“The world is colliding in on me. The floor is slanting and caving in. My heart is going to jump out of my chest. I close my eyes. Bismillah hir rahman nir ahim. Come back to reality, baby girl. You’re going to be okay. You’re lovely and strong.”
I open my eyes and things are a little better. My body still feels shaky, but I am functional. I put on a smile and carry on with my day.
For over five years this was my normal routine. I believed that I had to act like everything was fine, until I met my best friend Aimee. We bonded over wild nights, complaining about toxic energy, and learning about social justice. Aimee was always so open about her mental health so when she described what her panic attacks felt like, I was shaken, I realized my body had responded to trauma in the form of panic attacks and extreme anxiety. I did not have the language to describe depression and anxiety, but I was fatally living under these illnesses. After researching and talking to Aimee, I decided to visit the NYU Wellness Center.
There, I filled out a few forms as my nerves began seeping in. I felt the urge to just walk out, but I knew I needed help and I was brave enough to continue with this process. I had to go through an initial interview. For the first time in my life, I divulged everything to a stranger. She was open minded and did not seem to judge my decisions. Within that hour, I was officially assigned a therapist with a scheduled appointment for the next week.
However, I left the first therapy session frustrated. I called Aimee. She explained that finding the right therapist was like dating. A lot of it is trial and error. As tedious as this process was, I realized I needed to advocate on my behalf until I feel fully comfortable.
Two weeks later, I arrived at my next therapy session. Again, I explained to this new therapist my feelings and thoughts; what has been making me flustered and sad. She listened attentively and then explained to me that I was describing anxiety. She assured me that I was not the only one who felt this way. Certainly, my experiences were nuanced and unique, but therapy could be helpful to alleviate some of this tension. She gave me simple natural remedies to help me stay grounded. Breathing was essential, writing in a journal could be a creative outlet and ensuring physical health was also important. Aimee and I also debriefed our therapy sessions and I leaned on her a lot for therapeutic gratification.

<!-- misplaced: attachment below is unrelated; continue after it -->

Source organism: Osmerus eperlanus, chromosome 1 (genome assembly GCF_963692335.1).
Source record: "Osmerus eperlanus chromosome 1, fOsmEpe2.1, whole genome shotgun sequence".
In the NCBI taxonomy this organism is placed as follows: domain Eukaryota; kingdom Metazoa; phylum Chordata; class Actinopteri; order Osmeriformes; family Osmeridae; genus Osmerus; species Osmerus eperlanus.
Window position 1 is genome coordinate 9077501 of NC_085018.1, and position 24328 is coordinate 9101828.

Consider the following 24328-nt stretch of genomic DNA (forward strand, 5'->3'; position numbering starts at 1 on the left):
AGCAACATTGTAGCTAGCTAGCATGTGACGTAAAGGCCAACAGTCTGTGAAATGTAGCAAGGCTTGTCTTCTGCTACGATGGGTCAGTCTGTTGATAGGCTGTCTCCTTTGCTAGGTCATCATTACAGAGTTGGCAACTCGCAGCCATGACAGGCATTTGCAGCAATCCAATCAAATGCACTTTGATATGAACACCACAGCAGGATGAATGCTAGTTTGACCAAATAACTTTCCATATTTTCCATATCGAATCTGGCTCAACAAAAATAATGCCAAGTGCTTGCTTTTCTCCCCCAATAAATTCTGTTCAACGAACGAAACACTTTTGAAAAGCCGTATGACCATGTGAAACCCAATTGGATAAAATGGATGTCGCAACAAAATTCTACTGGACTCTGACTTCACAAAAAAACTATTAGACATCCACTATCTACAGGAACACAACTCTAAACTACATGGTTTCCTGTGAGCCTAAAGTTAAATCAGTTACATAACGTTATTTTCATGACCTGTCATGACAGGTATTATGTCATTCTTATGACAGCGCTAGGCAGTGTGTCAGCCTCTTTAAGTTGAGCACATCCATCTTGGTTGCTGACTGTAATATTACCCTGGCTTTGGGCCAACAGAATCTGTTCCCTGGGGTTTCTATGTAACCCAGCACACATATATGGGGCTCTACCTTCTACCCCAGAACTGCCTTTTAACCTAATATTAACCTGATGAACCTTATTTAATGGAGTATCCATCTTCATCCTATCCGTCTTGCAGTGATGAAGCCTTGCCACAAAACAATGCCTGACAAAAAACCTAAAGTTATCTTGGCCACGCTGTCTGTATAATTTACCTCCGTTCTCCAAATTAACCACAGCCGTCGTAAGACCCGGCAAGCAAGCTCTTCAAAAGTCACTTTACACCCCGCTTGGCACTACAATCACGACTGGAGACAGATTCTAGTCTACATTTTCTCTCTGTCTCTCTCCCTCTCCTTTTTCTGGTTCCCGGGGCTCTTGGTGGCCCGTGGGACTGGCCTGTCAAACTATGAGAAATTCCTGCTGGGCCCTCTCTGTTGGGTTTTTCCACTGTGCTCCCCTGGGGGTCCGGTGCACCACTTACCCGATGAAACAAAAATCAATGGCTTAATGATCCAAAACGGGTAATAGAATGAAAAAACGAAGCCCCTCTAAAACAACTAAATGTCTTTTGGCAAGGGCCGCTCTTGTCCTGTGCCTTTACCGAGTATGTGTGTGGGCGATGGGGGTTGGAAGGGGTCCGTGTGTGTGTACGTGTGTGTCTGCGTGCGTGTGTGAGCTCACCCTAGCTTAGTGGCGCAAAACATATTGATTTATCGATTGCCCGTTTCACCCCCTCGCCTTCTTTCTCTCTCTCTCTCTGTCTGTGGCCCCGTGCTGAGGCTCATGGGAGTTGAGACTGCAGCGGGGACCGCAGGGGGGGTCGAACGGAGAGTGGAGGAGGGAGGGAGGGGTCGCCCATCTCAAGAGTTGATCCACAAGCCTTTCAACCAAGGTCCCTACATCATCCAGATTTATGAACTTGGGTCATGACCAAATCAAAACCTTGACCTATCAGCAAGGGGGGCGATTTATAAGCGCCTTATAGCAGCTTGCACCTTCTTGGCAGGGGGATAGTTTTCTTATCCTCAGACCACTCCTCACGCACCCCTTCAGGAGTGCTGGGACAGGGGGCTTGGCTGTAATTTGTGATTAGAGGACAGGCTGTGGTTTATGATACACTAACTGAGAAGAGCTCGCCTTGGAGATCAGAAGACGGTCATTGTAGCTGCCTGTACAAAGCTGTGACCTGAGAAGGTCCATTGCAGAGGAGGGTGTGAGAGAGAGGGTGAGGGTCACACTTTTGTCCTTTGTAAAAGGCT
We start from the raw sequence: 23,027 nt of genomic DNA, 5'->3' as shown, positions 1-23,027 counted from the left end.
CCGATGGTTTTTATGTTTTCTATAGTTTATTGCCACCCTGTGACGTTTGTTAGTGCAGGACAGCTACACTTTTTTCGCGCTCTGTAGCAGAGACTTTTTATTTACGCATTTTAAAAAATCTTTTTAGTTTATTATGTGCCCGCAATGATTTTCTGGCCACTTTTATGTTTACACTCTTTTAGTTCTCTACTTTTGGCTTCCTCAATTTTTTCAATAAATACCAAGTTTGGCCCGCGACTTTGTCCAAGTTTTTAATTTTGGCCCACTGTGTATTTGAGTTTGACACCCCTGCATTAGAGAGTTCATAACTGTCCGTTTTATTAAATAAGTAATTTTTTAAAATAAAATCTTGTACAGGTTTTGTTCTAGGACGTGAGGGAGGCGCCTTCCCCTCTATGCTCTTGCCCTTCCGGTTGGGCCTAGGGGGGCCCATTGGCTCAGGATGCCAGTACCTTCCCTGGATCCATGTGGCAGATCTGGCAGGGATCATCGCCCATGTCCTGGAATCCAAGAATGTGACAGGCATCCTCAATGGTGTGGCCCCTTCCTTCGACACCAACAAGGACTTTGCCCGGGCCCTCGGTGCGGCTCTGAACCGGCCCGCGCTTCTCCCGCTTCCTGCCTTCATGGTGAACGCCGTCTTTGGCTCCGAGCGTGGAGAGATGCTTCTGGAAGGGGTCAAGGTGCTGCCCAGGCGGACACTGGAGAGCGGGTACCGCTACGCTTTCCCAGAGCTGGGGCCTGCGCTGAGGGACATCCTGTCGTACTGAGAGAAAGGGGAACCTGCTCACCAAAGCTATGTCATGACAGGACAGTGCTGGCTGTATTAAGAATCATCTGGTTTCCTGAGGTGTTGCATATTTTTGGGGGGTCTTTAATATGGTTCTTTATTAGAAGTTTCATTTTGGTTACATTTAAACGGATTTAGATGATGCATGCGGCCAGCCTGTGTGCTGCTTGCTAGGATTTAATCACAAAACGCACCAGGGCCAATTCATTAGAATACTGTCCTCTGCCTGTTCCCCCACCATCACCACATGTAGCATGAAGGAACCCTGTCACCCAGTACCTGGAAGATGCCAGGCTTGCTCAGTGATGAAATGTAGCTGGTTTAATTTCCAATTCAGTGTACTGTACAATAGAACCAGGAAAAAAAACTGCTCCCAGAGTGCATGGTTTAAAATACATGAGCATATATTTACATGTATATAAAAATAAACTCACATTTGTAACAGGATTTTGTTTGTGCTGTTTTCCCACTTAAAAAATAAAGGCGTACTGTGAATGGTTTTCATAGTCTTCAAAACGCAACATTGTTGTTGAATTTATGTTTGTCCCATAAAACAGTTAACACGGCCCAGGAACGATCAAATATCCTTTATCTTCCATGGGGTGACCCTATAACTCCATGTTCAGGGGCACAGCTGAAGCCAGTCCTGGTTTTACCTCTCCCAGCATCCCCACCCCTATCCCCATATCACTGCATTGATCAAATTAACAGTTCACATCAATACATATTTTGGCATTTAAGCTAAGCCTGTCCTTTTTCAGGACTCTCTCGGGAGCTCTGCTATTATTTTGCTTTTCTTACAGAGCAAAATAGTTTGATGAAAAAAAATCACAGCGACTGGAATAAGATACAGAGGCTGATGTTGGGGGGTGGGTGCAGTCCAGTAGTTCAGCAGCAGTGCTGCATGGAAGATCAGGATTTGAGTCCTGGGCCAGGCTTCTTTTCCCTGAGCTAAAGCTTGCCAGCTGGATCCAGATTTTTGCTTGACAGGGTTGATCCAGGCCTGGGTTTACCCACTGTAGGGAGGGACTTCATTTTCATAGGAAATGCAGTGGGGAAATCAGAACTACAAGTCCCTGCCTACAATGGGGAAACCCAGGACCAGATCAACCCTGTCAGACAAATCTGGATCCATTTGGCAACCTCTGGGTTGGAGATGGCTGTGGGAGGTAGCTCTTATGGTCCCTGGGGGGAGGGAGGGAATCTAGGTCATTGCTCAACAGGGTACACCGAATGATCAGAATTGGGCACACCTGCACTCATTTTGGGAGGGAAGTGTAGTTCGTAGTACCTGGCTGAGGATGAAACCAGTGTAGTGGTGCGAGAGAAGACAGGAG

Sadly, by the end of the year, Aimee had withdrawn from NYU and moved back home to Toronto, I was devastated. Only after she left, I realized how impacted I was. I fell into a deep sadness and felt like I was missing a part of me. I tried therapy, but it was not helping at all. I could not eat, sleep, or do any of my school work. I lacked the motivation to do anything. Skype sessions with Aimee were refreshing, but certainly not enough and so I finally asked my therapist if I could see a psychiatrist.
I described to my new psychiatrist how my body was responding to Aimee leaving, as well as how I felt I was not in a good place with my family. He prescribed a small dosage of Lexapro, an antidepressant. A week into this medication, I was already crying less. I did feel nauseous and I lost my appetite as a side effect, but it felt like it was working. Over the next few months, the sadness and anxiety returned and my psychiatrist prescribed me a stronger dosage. My anxiety began to stabilize. I felt a stillness with my mind. I was not crying so often, but I still lacked drive. All I wanted to do was sleep. When I told him about my struggle with focusing, he prescribed me stimulants along with the Lexapro. Two weeks later, I felt like I could bust out some papers. However, I still could not sleep. Who had I even become? The pills had numbed me. I was so tired of this back and forth process. I decided to cut all the medicine out. I abruptly stopped taking everything. This was a horrible decision. That feeling of “the world is colliding in on me returned. However, it was ten times worse. My body trembled at night and I could not stop crying. I was late to work, consistently cut my classes, and kept isolating myself from everyone.
I decided to schedule an emergency appointment with my psychiatrist so I could sleep. After I told him I have been taking over the counter sleeping aids to no benefit, he prescribed me Xanax. I was excited and hopeful to finally get one night of substantial rest with the help of some benzos! However, to my disappointment, it did not work at all. I was still restless and exhausted. What was happening to my body? Muscle relaxants were prescribed afterwards, and trial and error had prospered but my body was the experiment. How lovely, I thought sarcastically. A month later, I confided in Aimee she told me about the dangers of self-medication and messing with my brain chemistry. I decided to go back onto a smaller dosage of Lexapro. My body finally began stabilizing, I was no longer crying as often and was finally able to sleep again.
Sometimes, I feel very happy. Sometimes, I feel very sad. There is no magic happy pill. Some days are harder than the rest, but I am trying. For folks who feel numb, extreme sadness, and/or stress, it may be helpful to seek help from campus or community mental health sites. I searched on my college’s website for a number to call to schedule an appointment. Bureaucracy is annoying to navigate, but your health and a clear headspace outweigh disregarding the pain you are experiencing. Everything is a process, so lean into it. Be patient and gentle with your body. Advocate for yourself and practice holistic healing.
You’re going to be okay. You’re lovely and strong.
Written by Nancy Uddin
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